HONG KONG (Reuters) – A mutual fund recognition agreement between China and Hong Kong that will allow global asset managers to grab a bigger slice of money available for investment in China and vice versa will be announced soon, two sources told Reuters on Thursday.
Regulators in China and Hong Kong are set to announce the long-awaited policy soon, the two official sources with direct knowledge of the matter said.
The Securities and Futures Commission in Hong Kong declined to comment. Calls made by Reuters to the China Securities Regulatory Commission were unanswered.
Hong Kong’s and China’s securities regulators started discussing mutual recognition for fund products in 2012 and reached a preliminary agreement in 2013.
However, the plan has been on the backburner since as Beijing focused on other schemes such as the Shanghai-Hong Kong stock connect to facilitate cross-border investment, industry players said.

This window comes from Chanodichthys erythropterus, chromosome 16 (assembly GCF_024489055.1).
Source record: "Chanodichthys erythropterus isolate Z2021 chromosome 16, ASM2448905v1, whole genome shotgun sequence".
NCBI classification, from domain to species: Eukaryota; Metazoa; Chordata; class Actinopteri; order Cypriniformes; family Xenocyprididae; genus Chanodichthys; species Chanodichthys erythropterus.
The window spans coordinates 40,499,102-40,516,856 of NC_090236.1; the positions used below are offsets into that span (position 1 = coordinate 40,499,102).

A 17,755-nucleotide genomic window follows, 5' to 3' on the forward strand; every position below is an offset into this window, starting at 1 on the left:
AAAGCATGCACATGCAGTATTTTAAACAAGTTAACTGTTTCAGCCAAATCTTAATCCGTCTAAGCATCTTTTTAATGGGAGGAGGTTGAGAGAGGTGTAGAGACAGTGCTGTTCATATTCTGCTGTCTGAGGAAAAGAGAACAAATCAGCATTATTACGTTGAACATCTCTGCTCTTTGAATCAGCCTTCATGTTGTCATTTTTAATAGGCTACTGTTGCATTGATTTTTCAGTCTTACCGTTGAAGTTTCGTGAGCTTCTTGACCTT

“My understanding is that China is trying to build up platforms that are more important in terms of capital account liberalization and easier in operation,” said a person familiar with fund operations in Hong Kong.
China had an estimated 145 trillion yuan ($23.4 trillion) in total investable assets as of end-2013, which is expected to grow to 260 trillion yuan by 2020, according to data from international consultancy Oliver Wyman.
Under the mutual fund recognition scheme, Hong Kong is aiming to encourage money managers to base their funds in the city as it looks to correct a historic skew that has reduced it to largely a sales and marketing hub for funds.
The deal will give fund managers greater incentive to set up more Hong Kong-domiciled funds to gain access to the huge pool of savings on the mainland, lead to more jobs in the city and consolidate Hong Kong’s position as the leading asset management hub in Asia.
(Editing by James Pomfret and Kazunori Takada)
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